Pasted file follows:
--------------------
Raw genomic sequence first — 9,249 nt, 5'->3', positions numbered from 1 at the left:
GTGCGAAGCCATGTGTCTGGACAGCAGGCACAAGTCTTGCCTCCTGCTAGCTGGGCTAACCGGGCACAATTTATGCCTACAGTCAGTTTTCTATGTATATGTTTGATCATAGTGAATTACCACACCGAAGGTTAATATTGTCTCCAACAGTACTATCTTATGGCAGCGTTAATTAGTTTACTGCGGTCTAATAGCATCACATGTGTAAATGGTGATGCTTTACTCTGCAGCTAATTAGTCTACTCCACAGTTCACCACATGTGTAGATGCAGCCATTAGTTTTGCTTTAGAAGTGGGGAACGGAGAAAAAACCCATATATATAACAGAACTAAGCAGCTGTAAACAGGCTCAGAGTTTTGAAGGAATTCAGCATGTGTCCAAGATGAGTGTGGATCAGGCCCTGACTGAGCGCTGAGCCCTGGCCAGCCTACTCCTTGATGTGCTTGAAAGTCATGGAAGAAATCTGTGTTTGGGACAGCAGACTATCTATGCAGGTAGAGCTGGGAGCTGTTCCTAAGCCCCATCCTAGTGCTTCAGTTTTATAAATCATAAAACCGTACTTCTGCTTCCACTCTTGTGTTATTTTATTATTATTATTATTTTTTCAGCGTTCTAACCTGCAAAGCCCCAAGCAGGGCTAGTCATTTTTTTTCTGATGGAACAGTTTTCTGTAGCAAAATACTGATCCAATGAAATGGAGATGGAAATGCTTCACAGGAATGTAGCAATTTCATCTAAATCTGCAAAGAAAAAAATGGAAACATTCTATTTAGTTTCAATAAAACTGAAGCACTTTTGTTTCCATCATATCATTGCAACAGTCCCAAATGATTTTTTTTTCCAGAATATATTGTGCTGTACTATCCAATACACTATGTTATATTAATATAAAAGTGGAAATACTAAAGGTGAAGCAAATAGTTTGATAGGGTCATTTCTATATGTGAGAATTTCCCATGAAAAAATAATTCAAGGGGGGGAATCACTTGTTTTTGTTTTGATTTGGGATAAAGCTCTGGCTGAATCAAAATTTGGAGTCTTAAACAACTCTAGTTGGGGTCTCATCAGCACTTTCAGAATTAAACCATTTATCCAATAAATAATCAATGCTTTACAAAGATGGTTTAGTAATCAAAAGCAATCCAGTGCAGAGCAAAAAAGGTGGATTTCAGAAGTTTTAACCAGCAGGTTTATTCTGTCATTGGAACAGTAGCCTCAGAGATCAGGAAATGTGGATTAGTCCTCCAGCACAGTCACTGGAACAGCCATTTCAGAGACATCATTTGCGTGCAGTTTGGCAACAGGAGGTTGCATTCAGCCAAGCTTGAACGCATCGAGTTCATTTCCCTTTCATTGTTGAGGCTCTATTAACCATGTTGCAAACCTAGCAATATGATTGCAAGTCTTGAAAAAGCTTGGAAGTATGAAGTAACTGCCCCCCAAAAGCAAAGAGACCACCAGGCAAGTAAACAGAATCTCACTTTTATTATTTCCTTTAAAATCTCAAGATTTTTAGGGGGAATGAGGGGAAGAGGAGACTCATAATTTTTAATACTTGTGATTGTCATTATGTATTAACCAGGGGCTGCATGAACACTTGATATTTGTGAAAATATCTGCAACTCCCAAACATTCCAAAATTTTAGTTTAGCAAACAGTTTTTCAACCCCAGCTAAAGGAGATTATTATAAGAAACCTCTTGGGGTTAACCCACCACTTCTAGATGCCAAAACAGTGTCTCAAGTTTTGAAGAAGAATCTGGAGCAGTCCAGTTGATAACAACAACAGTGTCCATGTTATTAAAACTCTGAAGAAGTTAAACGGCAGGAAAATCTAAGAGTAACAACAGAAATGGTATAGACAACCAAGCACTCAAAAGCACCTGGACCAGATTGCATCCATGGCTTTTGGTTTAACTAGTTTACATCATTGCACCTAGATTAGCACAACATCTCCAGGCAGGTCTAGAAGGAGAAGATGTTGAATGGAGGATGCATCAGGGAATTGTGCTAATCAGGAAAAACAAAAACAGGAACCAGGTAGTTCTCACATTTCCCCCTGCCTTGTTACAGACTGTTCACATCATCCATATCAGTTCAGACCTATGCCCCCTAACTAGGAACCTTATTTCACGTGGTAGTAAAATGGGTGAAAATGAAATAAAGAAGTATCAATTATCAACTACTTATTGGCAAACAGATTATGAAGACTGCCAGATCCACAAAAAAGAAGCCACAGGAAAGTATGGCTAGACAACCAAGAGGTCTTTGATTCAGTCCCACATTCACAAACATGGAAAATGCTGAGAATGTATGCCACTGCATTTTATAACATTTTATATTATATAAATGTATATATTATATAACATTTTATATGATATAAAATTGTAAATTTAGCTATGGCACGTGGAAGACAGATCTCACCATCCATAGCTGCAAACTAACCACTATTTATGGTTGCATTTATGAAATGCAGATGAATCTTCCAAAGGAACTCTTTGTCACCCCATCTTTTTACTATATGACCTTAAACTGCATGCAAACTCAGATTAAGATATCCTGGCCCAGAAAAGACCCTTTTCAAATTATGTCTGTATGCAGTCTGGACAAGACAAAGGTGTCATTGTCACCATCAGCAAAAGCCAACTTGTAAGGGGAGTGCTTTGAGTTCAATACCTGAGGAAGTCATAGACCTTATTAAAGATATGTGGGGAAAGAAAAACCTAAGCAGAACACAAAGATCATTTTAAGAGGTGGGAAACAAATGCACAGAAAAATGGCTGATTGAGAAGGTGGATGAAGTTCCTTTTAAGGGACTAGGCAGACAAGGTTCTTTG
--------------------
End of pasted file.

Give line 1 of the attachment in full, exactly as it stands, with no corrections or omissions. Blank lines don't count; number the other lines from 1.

Raw genomic sequence first — 9,249 nt, 5'->3', positions numbered from 1 at the left: